Northern Pacific Railway Co. v. Slaght,
205 U.S. 122 (1907)

Annotate this Case
  • Syllabus  | 
  • Case

U.S. Supreme Court

Northern Pacific Railway Co. v. Slaght, 205 U.S. 122 (1907)

Northern Pacific Railway Company v. Slaght

No. 152

Argued January 11, 1907

Decided March 11, 1907

205 U.S. 122


A judgment on demurrer is as conclusive as one rendered upon proof.

The question as to the effect of a judgment as res judicata when pleaded in bar of another action is its legal identity with the judgment sought in the second action, and, as a general rule, its extent as a bar is not only what was pleaded or litigated, but what could have been pleaded or litigated.

Where a plaintiff could have pleaded rights to property in addition to those pleaded, he and his grantees are bound by that election, and after an adverse judgment, cannot again assert title to the same property against the same parties under a different source of title.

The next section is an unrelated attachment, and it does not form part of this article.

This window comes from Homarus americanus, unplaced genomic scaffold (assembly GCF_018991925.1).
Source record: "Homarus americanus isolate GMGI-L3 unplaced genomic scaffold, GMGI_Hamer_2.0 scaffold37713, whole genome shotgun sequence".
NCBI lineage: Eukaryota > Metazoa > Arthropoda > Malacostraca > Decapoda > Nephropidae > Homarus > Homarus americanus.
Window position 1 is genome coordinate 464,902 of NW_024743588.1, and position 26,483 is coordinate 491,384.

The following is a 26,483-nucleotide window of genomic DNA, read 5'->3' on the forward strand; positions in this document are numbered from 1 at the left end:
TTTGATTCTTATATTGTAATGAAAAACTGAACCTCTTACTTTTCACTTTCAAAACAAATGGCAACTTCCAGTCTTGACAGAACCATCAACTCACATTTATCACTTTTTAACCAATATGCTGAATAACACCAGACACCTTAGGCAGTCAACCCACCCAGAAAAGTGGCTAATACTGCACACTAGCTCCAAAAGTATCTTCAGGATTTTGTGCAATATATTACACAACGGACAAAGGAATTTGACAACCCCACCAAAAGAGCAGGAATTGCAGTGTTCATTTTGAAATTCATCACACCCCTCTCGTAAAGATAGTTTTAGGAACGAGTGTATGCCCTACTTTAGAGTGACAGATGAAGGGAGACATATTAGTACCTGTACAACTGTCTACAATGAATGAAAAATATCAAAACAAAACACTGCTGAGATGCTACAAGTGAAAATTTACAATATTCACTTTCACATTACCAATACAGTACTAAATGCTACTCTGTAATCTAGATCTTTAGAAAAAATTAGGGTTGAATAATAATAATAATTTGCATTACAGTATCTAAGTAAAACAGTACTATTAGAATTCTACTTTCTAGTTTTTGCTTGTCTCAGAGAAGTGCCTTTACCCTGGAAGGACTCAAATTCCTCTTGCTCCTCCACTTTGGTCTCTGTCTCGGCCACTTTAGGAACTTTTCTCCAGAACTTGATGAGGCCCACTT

A state statute of limitations does not commence to run against a government patentee until after the patent has been issued to him.

The facts are stated in the opinion.

Page 205 U. S. 125

Disclaimer: Official Supreme Court case law is only found in the print version of the United States Reports. Justia case law is provided for general informational purposes only, and may not reflect current legal developments, verdicts or settlements. We make no warranties or guarantees about the accuracy, completeness, or adequacy of the information contained on this site or information linked to from this site. Please check official sources.